The terms larceny and theft are used interchangeably to refer to a crime in which an individual takes possession of a piece of property that's not their own. It's a criminal offense that can happen with or without the victim's knowledge of it. Under the theft umbrella, an individual can blatantly steal a tangible item, take possession of a piece of real estate or money or allow services to be completed without paying for them.

It's even possible for an individual to initially voluntarily loan or rent a piece of property to someone, only to accuse an individual of theft after not returning it on time as agreed.

A Van Nuys man is arrested for murdering wife in front of his son

A 39-year-old Van Nuys man was arrested on Monday, Aug. 28 on suspicion of having stabbed his 31-year-old wife to death in front of his 12-year-old son. The man is alleged to have fatally wounded the woman that previous Sunday. He is believed to have fled the couple's home at 4900 Woodman Avenue after someone in the home called 911 to report that she had been assaulted with a deadly weapon.

When officers with the Los Angeles Police Department arrived at the scene of the incident, they found the woman incapacitated. She had apparently been stabbed multiple times. Although she was able to be stabilized enough to be transported to the hospital, she succumbed to her injuries soon after arriving there.

A Whittier man reportedly impersonates a pharmacist twice

A 58-year-old Whittier man was arraigned on charges of identity theft and related offenses at the Los Angeles Superior Courthouse in Van Nuys on Aug. 7. He stands accused of having engaged in unlawfully impersonating a licensed pharmacist not just once, but twice during the last decade. That individual claims he knew nothing of the alleged theft.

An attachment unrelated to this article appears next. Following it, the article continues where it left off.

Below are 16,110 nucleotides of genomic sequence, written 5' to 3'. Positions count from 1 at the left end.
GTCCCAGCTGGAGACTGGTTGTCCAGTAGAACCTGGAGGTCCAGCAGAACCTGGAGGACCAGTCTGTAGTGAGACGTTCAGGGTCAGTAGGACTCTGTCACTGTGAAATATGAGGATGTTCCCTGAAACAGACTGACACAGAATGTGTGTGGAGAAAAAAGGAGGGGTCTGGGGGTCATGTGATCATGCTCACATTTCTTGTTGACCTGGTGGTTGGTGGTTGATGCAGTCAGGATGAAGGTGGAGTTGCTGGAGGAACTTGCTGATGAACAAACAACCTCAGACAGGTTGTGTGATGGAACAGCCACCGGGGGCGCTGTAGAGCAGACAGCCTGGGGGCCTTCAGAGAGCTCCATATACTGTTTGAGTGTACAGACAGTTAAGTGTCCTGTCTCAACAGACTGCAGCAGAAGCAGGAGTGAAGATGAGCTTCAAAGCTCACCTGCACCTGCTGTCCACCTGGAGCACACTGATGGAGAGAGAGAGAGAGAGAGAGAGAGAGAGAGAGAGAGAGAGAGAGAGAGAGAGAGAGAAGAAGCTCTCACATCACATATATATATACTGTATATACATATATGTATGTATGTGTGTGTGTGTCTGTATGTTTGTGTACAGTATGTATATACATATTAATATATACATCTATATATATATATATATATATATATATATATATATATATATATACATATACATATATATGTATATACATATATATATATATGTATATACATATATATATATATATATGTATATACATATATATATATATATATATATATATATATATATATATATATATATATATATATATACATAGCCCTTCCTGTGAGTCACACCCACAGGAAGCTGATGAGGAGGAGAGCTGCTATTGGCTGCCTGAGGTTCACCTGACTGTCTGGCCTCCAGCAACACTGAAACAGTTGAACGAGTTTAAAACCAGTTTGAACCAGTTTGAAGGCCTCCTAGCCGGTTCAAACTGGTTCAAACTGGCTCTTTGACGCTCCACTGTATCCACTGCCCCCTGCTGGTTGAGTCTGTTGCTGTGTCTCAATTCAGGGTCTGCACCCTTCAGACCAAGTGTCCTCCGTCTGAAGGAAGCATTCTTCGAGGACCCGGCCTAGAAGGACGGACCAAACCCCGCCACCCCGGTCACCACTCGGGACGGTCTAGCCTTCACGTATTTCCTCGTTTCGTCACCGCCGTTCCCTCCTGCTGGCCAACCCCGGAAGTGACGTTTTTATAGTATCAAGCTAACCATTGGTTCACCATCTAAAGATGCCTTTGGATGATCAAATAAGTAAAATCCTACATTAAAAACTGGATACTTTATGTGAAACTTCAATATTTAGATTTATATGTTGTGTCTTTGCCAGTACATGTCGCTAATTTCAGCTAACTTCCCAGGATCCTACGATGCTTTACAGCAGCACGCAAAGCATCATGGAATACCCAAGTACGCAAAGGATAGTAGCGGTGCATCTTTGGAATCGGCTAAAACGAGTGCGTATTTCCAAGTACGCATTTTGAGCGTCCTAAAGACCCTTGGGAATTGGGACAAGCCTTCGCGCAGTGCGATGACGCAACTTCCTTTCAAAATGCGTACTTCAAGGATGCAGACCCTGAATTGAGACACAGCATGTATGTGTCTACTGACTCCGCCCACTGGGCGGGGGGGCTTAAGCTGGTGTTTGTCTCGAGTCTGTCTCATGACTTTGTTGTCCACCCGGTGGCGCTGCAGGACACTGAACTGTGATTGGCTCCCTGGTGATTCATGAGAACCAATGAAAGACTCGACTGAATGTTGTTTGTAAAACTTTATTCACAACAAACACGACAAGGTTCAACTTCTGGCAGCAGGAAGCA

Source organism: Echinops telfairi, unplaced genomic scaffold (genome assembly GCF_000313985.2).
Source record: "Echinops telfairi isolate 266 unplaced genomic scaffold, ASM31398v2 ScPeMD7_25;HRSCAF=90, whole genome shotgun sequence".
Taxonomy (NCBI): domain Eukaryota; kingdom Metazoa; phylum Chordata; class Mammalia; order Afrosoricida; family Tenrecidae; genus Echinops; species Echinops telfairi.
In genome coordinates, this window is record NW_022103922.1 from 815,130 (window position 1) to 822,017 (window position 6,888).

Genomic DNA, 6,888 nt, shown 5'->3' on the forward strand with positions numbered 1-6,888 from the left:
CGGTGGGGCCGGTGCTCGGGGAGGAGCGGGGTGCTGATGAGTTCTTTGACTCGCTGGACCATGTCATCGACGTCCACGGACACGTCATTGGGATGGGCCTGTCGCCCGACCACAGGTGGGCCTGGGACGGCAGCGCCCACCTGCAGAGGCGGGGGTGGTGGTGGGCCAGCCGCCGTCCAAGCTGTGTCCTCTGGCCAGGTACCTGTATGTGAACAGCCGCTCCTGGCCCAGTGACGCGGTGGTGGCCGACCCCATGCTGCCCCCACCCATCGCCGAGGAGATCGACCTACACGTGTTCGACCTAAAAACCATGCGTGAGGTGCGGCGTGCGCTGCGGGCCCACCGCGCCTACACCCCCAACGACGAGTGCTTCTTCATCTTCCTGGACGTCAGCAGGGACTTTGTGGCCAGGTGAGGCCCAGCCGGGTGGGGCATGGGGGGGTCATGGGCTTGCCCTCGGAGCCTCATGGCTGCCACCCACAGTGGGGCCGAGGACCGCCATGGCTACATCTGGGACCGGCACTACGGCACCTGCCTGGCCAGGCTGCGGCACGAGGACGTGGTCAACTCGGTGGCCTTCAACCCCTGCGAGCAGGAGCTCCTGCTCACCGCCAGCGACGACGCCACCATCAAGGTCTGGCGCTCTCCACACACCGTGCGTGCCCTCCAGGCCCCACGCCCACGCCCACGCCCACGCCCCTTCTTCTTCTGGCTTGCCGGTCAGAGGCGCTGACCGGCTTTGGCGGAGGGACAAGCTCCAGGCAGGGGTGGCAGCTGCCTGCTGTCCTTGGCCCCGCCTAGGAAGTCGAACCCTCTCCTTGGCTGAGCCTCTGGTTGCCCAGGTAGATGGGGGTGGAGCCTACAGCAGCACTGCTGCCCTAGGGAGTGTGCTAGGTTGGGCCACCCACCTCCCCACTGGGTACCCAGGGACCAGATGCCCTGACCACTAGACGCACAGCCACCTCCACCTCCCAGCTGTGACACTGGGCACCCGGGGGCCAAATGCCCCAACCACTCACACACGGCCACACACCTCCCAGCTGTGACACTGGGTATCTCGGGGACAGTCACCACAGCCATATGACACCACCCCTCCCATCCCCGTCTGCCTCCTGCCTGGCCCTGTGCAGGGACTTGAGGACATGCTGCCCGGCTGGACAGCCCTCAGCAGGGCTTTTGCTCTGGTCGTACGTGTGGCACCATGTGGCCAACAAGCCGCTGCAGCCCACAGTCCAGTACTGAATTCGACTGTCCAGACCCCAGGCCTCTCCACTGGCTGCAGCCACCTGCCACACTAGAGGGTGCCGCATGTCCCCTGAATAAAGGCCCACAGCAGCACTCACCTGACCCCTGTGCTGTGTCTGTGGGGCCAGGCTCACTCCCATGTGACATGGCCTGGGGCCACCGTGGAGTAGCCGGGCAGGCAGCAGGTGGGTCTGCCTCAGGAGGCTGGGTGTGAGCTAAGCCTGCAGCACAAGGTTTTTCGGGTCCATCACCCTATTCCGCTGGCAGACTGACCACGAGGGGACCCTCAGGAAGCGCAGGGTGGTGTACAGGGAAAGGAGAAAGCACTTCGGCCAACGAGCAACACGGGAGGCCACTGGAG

According to a statement released by the California Department of Consumer Affairs (DCA), the one-time pharmacist tech began using the credentials of a licensed pharmacist back in 2001. In the years since, he's worked at various pharmacies across Los Angeles. Each time he was hired on, he would produce a fake ID, Social Security card, and pharmacist license in the name of the pharmacist whose identity he had stolen.

How graffiti crimes are punished in California

In driving around California's inner cities, it doesn't take long before you encounter graffiti. It's virtually everywhere. In fact, as soon as one community service worker paints over one surface, it seems like another tagger comes and puts graffiti on it all over again.

If you've ever been caught with a spray can in your hand, then you're probably all to aware that tagging is illegal in California. Section 594 of California's Penal Code highlights that taggers can be either charged with either a misdemeanor or felony depending on the extent of the damage they leave behind. Additionally, each location tagged counts at a separate offense.

How marijuana possession is controlled under California's Prop 64

Many California residents who voted Proposition 64 (Prop 64) into law in November of 2016 did so with the expectation that that marijuana would become largely deregulated much like alcohol and cigarettes are. Despite their hopes, the final legislation, crafted in part by the Drug Policy Alliance, spans 60 pages. Within those, it covers when it's appropriate to consume marijuana and not.

Under the Prop 64, it's not possible for individuals to purchase pot at dispensaries unless they have a medical marijuana prescription. However, for those who are 21 and over, they are allowed to use, share and possess the one-time illicit drug in select locations without fear of being carted off to jail.